Marketers are obsessed with brand purpose, but what we really need to be obsessed with is finding ways to grow businesses and brands in a sustainable and ethical way, argues Florencia Lujani strategy director and cultural insight expert at Media Bounty.
Economics is the mother tongue of public policy, the language of public life, and the mindset that shapes society. - Kate Rowarth, ‘Doughnut Economics’
Growth is at the centre of every client brief I’ve ever worked on: increase sales volume, penetration, frequency of purchase, market share, and a long list of other etc. The economic system prioritises growth, so it’s the standard that structures our social life (our relationships, personal goals, etc), culture (our language, creativity, etc), media (news, editorial, etc) and so much more. As the status quo, the ‘common sense’, it tells us that prosperity is *only* possible with growth.
I think last year it came to a point where I started looking at these briefs with a somewhat sceptical eye, imagining what they could look like if they had different objectives.
Businesses (and the brands we do creative work for) keep the economy going: they invest, employ, and get people to earn and spend more. Their products and services improve our lives and help millions of people escape deprivation, and we are instrumental in shaping choice, providing comfort and helping people make sense of the world.
But global economic development has also fuelled a dramatic increase in our use of Earth’s resources. Our lifestyle (and by *our* I mean, the lifestyle of the middle-class in developed countries, this is a completely different story in developing countries) is based on perpetual extraction and accumulation. And this comes with two opposing effects: In 2020 many big companies have had a stellar performance, producing and selling more than ever, reaching all-time high stock value and market valuation. At the same time, the impact of COVID-19 on people’s livelihood and wallets can’t be understated. All the wonderful and positive social and environmental reckoning was short-lived because we had to deal with loss in every sense of the word, brand purpose didn’t capture anyone’s attention, and the pandemic became a powerful vector for upward redistribution and increasing inequality.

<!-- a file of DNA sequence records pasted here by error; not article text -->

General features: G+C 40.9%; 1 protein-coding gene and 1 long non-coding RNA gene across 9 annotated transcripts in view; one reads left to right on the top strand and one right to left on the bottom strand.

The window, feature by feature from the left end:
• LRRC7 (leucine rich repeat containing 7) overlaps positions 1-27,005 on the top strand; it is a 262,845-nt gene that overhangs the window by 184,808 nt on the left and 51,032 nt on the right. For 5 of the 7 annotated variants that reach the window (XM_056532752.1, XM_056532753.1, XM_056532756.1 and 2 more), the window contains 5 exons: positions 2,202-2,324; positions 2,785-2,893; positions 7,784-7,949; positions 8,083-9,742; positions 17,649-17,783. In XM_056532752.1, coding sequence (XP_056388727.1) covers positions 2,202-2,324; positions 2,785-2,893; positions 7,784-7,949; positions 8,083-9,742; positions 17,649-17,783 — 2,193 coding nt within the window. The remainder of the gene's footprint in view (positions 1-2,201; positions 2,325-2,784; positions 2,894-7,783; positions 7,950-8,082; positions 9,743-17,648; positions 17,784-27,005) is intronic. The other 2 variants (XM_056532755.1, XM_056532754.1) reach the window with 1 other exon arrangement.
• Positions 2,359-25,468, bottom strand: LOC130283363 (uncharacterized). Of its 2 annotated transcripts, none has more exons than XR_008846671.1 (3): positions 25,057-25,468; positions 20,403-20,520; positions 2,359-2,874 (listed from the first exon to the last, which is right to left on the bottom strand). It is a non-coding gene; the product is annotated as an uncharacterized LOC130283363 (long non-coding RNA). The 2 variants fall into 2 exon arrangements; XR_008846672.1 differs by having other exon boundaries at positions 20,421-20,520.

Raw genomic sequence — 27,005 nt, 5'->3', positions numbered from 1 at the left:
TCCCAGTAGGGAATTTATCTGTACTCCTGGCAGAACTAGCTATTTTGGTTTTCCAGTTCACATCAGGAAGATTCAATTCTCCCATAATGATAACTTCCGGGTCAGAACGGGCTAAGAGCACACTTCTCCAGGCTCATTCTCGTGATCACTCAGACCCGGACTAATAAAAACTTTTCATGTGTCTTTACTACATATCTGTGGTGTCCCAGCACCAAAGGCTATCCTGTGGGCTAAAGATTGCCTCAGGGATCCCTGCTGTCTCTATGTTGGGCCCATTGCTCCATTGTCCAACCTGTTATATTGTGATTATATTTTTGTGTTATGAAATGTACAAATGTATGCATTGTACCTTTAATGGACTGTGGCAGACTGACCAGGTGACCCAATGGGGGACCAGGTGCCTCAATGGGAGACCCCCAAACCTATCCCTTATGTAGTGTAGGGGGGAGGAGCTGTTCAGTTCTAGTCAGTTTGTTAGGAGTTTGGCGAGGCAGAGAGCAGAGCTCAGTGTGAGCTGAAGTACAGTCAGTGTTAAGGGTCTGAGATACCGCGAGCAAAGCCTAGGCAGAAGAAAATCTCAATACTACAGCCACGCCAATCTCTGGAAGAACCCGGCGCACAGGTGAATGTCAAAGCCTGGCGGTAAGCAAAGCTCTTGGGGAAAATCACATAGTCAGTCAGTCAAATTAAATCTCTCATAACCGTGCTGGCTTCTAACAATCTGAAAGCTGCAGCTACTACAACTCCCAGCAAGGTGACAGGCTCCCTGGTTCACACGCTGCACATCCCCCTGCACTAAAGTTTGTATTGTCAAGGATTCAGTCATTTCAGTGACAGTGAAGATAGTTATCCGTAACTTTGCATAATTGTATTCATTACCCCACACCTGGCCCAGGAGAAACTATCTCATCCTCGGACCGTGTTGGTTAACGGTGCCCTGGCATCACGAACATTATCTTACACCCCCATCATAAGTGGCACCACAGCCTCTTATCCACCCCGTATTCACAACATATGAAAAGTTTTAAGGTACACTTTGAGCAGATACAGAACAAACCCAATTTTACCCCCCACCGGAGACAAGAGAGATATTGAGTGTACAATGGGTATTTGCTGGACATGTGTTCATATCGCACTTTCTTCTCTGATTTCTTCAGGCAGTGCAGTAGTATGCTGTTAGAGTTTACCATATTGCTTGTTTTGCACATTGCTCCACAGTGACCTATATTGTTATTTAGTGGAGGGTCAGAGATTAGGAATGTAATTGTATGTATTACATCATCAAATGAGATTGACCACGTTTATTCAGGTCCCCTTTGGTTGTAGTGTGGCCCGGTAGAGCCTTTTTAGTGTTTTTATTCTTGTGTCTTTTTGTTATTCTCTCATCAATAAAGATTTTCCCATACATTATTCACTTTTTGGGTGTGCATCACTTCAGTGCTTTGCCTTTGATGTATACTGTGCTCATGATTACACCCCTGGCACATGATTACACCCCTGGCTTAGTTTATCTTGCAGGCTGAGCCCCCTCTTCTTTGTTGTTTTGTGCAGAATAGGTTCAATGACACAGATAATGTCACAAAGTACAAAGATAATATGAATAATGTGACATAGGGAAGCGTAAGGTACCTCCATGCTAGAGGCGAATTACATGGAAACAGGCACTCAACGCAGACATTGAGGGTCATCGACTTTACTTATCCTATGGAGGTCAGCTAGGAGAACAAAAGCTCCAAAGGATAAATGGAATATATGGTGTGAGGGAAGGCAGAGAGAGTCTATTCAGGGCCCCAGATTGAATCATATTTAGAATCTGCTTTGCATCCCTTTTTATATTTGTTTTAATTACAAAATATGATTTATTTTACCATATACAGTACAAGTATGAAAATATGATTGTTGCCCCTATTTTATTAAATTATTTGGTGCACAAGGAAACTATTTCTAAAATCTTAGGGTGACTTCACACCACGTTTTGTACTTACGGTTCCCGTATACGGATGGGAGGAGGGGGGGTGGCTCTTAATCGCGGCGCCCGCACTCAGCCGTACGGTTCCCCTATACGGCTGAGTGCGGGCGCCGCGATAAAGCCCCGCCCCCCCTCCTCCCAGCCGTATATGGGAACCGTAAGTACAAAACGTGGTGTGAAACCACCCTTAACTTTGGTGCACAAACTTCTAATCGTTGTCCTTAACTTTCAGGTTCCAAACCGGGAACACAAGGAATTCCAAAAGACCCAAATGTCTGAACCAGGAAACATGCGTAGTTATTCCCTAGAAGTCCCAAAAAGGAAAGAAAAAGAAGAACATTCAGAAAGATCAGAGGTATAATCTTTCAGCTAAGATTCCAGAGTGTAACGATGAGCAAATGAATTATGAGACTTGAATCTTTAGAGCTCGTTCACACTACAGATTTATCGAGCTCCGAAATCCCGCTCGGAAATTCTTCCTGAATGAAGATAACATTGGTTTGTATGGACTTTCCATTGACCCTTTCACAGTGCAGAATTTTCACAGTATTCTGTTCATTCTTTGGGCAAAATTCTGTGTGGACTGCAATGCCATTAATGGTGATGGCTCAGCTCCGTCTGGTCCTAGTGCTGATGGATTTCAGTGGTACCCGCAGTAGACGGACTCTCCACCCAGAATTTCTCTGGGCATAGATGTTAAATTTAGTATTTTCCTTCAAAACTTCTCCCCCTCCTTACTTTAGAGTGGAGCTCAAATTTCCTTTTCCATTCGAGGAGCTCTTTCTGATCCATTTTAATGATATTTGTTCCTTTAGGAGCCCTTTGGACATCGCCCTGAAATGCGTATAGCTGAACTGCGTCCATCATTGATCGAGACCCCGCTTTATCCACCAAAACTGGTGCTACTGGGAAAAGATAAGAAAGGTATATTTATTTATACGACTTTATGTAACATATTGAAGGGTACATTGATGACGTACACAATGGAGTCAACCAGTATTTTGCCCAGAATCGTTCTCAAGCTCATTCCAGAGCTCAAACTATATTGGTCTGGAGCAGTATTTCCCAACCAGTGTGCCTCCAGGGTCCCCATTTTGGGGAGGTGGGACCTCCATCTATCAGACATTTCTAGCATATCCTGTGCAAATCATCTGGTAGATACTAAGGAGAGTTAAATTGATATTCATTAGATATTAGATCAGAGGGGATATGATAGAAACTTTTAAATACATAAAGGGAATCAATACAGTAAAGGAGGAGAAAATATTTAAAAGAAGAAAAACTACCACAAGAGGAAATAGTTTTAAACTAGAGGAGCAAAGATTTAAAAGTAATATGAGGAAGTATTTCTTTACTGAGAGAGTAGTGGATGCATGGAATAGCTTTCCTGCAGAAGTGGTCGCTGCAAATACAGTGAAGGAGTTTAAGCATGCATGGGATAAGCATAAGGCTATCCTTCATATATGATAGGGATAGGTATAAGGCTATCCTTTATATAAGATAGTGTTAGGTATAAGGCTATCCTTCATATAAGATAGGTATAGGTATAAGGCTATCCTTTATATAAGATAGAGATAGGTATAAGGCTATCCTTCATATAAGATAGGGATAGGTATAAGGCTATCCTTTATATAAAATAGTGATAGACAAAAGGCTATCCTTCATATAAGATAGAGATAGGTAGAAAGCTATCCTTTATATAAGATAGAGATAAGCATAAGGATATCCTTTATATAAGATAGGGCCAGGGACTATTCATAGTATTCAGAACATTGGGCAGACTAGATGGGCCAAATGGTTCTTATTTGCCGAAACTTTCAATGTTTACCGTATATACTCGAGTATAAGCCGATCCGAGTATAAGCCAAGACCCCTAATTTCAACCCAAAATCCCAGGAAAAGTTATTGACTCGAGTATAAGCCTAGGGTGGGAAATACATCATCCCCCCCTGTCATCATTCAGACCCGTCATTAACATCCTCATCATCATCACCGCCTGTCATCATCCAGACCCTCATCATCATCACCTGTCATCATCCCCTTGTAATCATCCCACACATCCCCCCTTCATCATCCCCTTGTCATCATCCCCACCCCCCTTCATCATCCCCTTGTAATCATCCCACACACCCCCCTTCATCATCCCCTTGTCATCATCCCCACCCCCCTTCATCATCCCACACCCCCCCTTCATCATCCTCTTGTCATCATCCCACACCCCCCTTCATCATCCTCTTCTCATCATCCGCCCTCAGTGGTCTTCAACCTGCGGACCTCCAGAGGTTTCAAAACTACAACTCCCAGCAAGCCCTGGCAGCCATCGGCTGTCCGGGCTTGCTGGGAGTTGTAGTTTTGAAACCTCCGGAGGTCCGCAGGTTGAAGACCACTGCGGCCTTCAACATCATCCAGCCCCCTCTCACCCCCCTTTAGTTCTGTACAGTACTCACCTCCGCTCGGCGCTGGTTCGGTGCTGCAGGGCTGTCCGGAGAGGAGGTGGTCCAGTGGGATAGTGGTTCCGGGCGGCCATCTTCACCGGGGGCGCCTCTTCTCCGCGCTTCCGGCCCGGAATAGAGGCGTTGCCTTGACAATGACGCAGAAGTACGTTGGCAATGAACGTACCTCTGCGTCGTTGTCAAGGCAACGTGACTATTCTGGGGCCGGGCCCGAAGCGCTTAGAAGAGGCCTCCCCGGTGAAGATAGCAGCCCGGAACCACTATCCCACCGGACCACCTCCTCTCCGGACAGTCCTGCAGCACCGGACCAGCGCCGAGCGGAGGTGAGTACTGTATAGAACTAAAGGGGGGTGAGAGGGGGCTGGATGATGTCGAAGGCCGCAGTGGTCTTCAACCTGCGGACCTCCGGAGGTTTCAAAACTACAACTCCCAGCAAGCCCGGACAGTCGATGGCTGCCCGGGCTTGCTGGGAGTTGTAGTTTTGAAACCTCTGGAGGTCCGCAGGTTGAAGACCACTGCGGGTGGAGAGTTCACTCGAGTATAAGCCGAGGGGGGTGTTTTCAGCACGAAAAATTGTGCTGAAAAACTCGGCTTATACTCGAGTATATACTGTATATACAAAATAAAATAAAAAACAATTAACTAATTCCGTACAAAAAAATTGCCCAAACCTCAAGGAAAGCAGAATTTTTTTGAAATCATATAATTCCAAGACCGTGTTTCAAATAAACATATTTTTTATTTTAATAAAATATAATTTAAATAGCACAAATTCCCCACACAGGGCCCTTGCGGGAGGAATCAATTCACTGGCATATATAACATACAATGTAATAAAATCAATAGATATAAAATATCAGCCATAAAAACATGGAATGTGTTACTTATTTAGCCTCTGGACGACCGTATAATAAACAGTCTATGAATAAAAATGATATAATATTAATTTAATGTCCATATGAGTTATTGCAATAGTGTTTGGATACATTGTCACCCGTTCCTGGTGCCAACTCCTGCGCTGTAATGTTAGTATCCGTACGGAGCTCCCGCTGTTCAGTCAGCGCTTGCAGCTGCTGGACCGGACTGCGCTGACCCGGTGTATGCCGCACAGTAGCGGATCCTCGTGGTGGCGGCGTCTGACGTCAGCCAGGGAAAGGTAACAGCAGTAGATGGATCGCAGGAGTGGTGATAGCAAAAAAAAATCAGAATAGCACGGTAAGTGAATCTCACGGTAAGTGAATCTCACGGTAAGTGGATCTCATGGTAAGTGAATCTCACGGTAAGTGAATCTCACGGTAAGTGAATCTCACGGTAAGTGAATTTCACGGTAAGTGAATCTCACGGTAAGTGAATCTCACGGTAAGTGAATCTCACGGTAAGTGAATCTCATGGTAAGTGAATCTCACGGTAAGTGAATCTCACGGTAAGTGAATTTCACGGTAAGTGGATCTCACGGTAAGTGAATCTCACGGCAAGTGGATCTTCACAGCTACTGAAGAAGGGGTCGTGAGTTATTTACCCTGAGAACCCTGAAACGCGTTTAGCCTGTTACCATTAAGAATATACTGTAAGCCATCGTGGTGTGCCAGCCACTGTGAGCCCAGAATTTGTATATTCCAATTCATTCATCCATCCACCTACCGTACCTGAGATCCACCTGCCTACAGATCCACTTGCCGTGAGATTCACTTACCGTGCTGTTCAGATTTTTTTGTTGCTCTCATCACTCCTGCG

While the crisis is ongoing and we’re still living through trauma, all the focus is in growth and recovery. I’m sure that most (if not all) of the businesses that last year enjoyed a fantastic performance, will raise the bar and aim to improve (or at least sustain) those numbers in 2021. Regardless of what that means in terms of resources and people’s wellbeing, shareholders still want to see YoY gains in the finance charts.
Anyone who’s sat in planning meetings has seen that Einstein quote about how important is to spend most of the time identifying the right problem to come up with the right solution.
So I’m asking, is this the right answer to the right problem? Is perpetual growth attainable, helpful or even responsible? I’m not the only sceptical one: there are many economists also putting forward ideas based on prosperity without growth.
(Copyright: Julien Pacaud, 2010)
Classical economists like Adam Smith acknowledged the existence of natural limits to growth and established that infinite economic expansion for its own sake wasn’t going to be possible or desirable. But then neoliberalism took the reigns, and Joseph Schumpeter coined the term ‘creative destruction’. It illustrates how businesses engage in a process of destruction of the old, replacing old systems with new ones that allow them to see bigger profits.
Growth and employment are directly related. In ‘Elements of Ecological Economics’, Andersson and Eriksson explain that if GDP grows less than 3% the rate of unemployment increases. So as a consequence of this, 3% has been established as the “normal” or “natural” growth rate (The Bank of England shows that on average, the economy has grown by 2.6% per year since 1949)
But a continuous, non-stop growth at 3% would require a degree of violence on our Earth that would result in an ecological systems breakdown within the next 100 years. Jason Hickel in ‘Less is More’ (2020) puts it in tangible terms: